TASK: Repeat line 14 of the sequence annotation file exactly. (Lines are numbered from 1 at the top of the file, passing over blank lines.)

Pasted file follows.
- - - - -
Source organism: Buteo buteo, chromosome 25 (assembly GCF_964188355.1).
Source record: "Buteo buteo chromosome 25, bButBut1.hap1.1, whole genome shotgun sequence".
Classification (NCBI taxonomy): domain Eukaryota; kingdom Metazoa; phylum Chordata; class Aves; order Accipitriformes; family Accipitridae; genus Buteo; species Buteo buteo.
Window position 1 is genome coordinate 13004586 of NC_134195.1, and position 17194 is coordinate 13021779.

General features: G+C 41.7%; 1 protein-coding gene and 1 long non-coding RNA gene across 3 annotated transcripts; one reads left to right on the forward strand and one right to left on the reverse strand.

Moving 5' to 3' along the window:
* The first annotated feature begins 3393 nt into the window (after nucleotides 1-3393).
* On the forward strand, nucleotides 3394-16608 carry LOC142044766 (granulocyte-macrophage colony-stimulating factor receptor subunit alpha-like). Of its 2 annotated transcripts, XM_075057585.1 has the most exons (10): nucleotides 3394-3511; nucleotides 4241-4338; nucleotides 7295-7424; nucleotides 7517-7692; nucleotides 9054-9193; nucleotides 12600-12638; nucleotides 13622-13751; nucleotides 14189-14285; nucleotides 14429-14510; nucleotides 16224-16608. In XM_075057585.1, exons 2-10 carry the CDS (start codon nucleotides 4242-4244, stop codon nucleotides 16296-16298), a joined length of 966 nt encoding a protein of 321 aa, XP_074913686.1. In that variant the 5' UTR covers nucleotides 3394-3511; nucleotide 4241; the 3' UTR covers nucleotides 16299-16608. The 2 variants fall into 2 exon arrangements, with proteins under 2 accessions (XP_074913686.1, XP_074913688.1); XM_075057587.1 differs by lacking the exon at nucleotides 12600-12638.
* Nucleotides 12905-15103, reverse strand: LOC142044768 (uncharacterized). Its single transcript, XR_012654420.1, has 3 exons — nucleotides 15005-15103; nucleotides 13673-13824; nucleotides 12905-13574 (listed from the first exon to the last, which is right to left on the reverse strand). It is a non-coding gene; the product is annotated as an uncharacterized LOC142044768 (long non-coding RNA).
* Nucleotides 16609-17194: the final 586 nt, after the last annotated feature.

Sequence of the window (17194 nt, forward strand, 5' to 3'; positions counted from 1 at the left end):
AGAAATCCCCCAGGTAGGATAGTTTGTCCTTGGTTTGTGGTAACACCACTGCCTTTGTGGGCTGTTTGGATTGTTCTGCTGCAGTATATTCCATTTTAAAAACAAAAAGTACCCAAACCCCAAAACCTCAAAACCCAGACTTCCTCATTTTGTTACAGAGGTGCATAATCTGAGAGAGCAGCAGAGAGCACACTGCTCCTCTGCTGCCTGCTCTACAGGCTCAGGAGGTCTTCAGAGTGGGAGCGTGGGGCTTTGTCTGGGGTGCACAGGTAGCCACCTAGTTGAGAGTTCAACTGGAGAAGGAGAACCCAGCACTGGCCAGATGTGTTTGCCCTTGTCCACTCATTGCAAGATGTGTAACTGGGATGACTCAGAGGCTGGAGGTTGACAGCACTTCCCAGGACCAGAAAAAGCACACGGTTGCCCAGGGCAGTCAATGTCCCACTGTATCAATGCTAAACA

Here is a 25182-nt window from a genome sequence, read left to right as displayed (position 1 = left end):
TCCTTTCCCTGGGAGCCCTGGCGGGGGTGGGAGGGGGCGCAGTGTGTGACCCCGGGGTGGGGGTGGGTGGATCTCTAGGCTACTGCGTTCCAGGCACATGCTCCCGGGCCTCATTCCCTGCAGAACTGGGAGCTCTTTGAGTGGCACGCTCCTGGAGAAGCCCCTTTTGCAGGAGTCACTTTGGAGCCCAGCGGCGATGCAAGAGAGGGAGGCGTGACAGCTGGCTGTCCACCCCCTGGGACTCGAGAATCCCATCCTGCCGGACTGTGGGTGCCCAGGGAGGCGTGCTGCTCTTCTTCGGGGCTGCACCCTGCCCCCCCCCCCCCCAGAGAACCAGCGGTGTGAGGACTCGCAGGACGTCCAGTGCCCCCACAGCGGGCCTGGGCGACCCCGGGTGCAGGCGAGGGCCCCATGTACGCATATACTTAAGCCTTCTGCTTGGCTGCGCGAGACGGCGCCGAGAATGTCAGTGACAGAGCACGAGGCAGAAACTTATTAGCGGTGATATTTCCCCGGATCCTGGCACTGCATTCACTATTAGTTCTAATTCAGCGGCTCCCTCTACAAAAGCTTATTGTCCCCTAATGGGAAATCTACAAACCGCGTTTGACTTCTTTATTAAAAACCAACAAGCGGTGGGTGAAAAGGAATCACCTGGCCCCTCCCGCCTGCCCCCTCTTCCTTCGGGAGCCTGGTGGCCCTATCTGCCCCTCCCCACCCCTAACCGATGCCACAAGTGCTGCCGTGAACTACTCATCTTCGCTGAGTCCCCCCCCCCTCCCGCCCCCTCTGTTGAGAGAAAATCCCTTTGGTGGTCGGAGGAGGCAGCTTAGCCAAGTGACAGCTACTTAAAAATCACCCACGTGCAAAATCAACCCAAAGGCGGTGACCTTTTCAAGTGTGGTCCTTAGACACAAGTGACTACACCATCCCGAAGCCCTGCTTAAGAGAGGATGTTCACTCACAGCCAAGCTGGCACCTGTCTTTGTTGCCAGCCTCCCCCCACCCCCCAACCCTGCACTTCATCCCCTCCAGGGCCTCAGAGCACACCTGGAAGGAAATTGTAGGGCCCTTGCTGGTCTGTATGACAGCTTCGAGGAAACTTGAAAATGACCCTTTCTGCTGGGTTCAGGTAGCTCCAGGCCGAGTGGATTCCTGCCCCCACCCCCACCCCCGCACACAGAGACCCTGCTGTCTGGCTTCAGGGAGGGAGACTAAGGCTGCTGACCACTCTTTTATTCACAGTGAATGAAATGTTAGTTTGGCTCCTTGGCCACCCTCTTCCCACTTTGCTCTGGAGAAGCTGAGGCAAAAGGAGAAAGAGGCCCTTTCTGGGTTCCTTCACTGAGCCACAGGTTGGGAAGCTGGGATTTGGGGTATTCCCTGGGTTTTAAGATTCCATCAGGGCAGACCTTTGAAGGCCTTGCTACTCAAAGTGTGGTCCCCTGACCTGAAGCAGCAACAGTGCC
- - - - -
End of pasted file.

TCCTTTCCCTGGGAGCCCTGGCGGGGGTGGGAGGGGGCGCAGTGTGTGACCCCGGGGTGGGGGTGGGTGGATCTCTAGGCTACTGCGTTCCAGGCACATGCTCCCGGGCCTCATTCCCTGCAGAACTGGGAGCTCTTTGAGTGGCACGCTCCTGGAGAAGCCCCTTTTGCAGGAGTCACTTTGGAGCCCAGCGGCGATGCAAGAGAGGGAGGCGTGACAGCTGGCTGTCCACCCCCTGGGACTCGAGAATCCCATCCTGCCGGACTGTGGGTGCCCAGGGAGGCGTGCTGCTCTTCTTCGGGGCTGCACCCTGCCCCCCCCCCCCCCAGAGAACCAGCGGTGTGAGGACTCGCAGGACGTCCAGTGCCCCCACAGCGGGCCTGGGCGACCCCGGGTGCAGGCGAGGGCCCCATGTACGCATATACTTAAGCCTTCTGCTTGGCTGCGCGAGACGGCGCCGAGAATGTCAGTGACAGAGCACGAGGCAGAAACTTATTAGCGGTGATATTTCCCCGGATCCTGGCACTGCATTCACTATTAGTTCTAATTCAGCGGCTCCCTCTACAAAAGCTTATTGTCCCCTAATGGGAAATCTACAAACCGCGTTTGACTTCTTTATTAAAAACCAACAAGCGGTGGGTGAAAAGGAATCACCTGGCCCCTCCCGCCTGCCCCCTCTTCCTTCGGGAGCCTGGTGGCCCTATCTGCCCCTCCCCACCCCTAACCGATGCCACAAGTGCTGCCGTGAACTACTCATCTTCGCTGAGTCCCCCCCCCCTCCCGCCCCCTCTGTTGAGAGAAAATCCCTTTGGTGGTCGGAGGAGGCAGCTTAGCCAAGTGACAGCTACTTAAAAATCACCCACGTGCAAAATCAACCCAAAGGCGGTGACCTTTTCAAGTGTGGTCCTTAGACACAAGTGACTACACCATCCCGAAGCCCTGCTTAAGAGAGGATGTTCACTCACAGCCAAGCTGGCACCTGTCTTTGTTGCCAGCCTCCCCCCACCCCCCAACCCTGCACTTCATCCCCTCCAGGGCCTCAGAGCACACCTGGAAGGAAATTGTAGGGCCCTTGCTGGTCTGTATGACAGCTTCGAGGAAACTTGAAAATGACCCTTTCTGCTGGGTTCAGGTAGCTCCAGGCCGAGTGGATTCCTGCCCCCACCCCCACCCCCGCACACAGAGACCCTGCTGTCTGGCTTCAGGGAGGGAGACTAAGGCTGCTGACCACTCTTTTATTCACAGTGAATGAAATGTTAGTTTGGCTCCTTGGCCACCCTCTTCCCACTTTGCTCTGGAGAAGCTGAGGCAAAAGGAGAAAGAGGCCCTTTCTGGGTTCCTTCACTGAGCCACAGGTTGGGAAGCTGGGATTTGGGGTATTCCCTGGGTTTTAAGATTCCATCAGGGCAGACCTTTGAAGGCCTTGCTACTCAAAGTGTGGTCCCCTGACCTGAAGCAGCAACAGTGCC